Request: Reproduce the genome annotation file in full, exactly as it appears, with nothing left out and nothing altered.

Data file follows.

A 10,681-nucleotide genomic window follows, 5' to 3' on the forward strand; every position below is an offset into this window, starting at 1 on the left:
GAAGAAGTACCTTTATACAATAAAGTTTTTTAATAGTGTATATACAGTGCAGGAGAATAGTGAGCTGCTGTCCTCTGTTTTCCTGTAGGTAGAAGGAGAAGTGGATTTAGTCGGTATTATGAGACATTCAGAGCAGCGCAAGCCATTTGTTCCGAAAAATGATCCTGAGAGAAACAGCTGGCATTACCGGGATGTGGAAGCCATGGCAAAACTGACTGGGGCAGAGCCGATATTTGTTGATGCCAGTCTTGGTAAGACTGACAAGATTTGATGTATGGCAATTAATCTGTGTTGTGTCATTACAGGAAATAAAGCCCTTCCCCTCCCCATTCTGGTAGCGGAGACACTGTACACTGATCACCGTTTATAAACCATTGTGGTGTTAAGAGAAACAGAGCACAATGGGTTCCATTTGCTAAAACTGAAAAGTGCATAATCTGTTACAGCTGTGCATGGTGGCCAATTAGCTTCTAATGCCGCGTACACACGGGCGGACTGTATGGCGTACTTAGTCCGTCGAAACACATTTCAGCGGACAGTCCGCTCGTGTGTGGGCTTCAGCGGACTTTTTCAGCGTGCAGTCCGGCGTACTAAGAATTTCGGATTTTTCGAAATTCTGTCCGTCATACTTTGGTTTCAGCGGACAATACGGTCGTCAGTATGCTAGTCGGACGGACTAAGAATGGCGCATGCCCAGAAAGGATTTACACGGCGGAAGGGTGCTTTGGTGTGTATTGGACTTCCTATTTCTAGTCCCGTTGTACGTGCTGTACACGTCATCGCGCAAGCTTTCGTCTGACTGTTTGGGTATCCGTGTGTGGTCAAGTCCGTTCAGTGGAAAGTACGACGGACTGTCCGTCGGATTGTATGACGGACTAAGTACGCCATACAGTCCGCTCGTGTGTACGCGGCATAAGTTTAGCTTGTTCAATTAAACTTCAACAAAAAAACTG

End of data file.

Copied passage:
A 10,681-nucleotide genomic window follows, 5' to 3' on the forward strand; every position below is an offset into this window, starting at 1 on the left:
GAAGAAGTACCTTTATACAATAAAGTTTTTTAATAGTGTATATACAGTGCAGGAGAATAGTGAGCTGCTGTCCTCTGTTTTCCTGTAGGTAGAAGGAGAAGTGGATTTAGTCGGTATTATGAGACATTCAGAGCAGCGCAAGCCATTTGTTCCGAAAAATGATCCTGAGAGAAACAGCTGGCATTACCGGGATGTGGAAGCCATGGCAAAACTGACTGGGGCAGAGCCGATATTTGTTGATGCCAGTCTTGGTAAGACTGACAAGATTTGATGTATGGCAATTAATCTGTGTTGTGTCATTACAGGAAATAAAGCCCTTCCCCTCCCCATTCTGGTAGCGGAGACACTGTACACTGATCACCGTTTATAAACCATTGTGGTGTTAAGAGAAACAGAGCACAATGGGTTCCATTTGCTAAAACTGAAAAGTGCATAATCTGTTACAGCTGTGCATGGTGGCCAATTAGCTTCTAATGCCGCGTACACACGGGCGGACTGTATGGCGTACTTAGTCCGTCGAAACACATTTCAGCGGACAGTCCGCTCGTGTGTGGGCTTCAGCGGACTTTTTCAGCGTGCAGTCCGGCGTACTAAGAATTTCGGATTTTTCGAAATTCTGTCCGTCATACTTTGGTTTCAGCGGACAATACGGTCGTCAGTATGCTAGTCGGACGGACTAAGAATGGCGCATGCCCAGAAAGGATTTACACGGCGGAAGGGTGCTTTGGTGTGTATTGGACTTCCTATTTCTAGTCCCGTTGTACGTGCTGTACACGTCATCGCGCAAGCTTTCGTCTGACTGTTTGGGTATCCGTGTGTGGTCAAGTCCGTTCAGTGGAAAGTACGACGGACTGTCCGTCGGATTGTATGACGGACTAAGTACGCCATACAGTCCGCTCGTGTGTACGCGGCATAAGTTTAGCTTGTTCAATTAAACTTCAACAAAAAAACTG